Pray for Amazonia: Earth's lungs are BURNING, view this unprecedented carnage in Brazil

Pray for Amazonia: Earth's lungs are BURNING, view this unprecedented carnage in Brazil

Social media has been abuzz with the ongoing wildfires in the Amazon rainforest of northern Brazil, pictures of which are going viral on Twitter, igniting a firestorm across the globe. Images show fires purportedly devour sections of the world's largest rainforest in the South American country. #PrayforAmazonas is the top trending hashtag on the micro-blogging site with more than 2,50,000 tweets being posted in regard to the topic till Friday. (All the images are taken from Twitter)

Pray for Amazonia: Earth's lungs are BURNING, view this unprecedented carnage in Brazil

Amazon rainforest has witnessed 75,000 cases of blaze this year, which is more than double the number of fires in Brazil than 2013.

Pray for Amazonia: Earth's lungs are BURNING, view this unprecedented carnage in Brazil

Forest fires tend to intensify during the dry season, which usually ends in late October or early November, as land is cleared to make way for crops or grazing. But the WWF has blamed this year's sharp increase on accelerating deforestation in the Amazon, which is seen as crucial to keeping climate change in check.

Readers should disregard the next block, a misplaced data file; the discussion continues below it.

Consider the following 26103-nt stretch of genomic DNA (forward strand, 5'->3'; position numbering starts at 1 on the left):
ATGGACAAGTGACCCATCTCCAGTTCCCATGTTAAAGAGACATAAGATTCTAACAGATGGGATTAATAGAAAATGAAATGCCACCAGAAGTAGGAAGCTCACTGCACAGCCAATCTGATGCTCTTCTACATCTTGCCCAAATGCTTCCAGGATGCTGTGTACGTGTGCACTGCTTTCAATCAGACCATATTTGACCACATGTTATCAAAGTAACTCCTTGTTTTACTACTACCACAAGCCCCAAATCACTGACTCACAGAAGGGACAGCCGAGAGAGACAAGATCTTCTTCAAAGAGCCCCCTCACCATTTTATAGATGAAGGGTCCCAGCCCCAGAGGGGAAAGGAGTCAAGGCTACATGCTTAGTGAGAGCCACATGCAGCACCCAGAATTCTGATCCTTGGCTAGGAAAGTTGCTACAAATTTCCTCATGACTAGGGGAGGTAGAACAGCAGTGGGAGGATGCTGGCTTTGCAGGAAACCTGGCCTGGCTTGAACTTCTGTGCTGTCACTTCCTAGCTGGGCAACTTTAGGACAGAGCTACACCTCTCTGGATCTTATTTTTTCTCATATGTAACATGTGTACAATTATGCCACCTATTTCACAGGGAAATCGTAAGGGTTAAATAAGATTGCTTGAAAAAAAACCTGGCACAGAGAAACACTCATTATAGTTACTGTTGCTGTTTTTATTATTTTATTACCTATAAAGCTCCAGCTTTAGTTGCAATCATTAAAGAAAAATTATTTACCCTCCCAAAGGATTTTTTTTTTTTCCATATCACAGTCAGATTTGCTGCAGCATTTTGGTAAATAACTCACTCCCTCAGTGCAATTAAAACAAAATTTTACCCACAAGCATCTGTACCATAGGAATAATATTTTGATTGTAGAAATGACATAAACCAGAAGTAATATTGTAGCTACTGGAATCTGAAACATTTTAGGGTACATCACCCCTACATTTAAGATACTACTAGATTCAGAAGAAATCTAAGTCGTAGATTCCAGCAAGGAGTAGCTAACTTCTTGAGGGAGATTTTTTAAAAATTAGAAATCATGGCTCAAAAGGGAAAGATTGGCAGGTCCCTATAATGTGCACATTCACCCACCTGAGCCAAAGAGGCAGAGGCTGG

Pray for Amazonia: Earth's lungs are BURNING, view this unprecedented carnage in Brazil

The forest has been on fire for the last few days and it is so intense that the smoke from the blaze has covered nearby cities with dark clouds and haze.

Pray for Amazonia: Earth's lungs are BURNING, view this unprecedented carnage in Brazil

The Amazon rainforest fires trigger worries for millions of innocent lives as it is home to about three million species of plants and animals, and one million indigenous people.

Pray for Amazonia: Earth's lungs are BURNING, view this unprecedented carnage in Brazil

Meanwhile, President Jair Bolsonaro has made green groups responsible for the blazes, stimulating criticism for his anti-environment rhetoric, which activists blame for emboldening loggers, miners and farmers in the Amazon.

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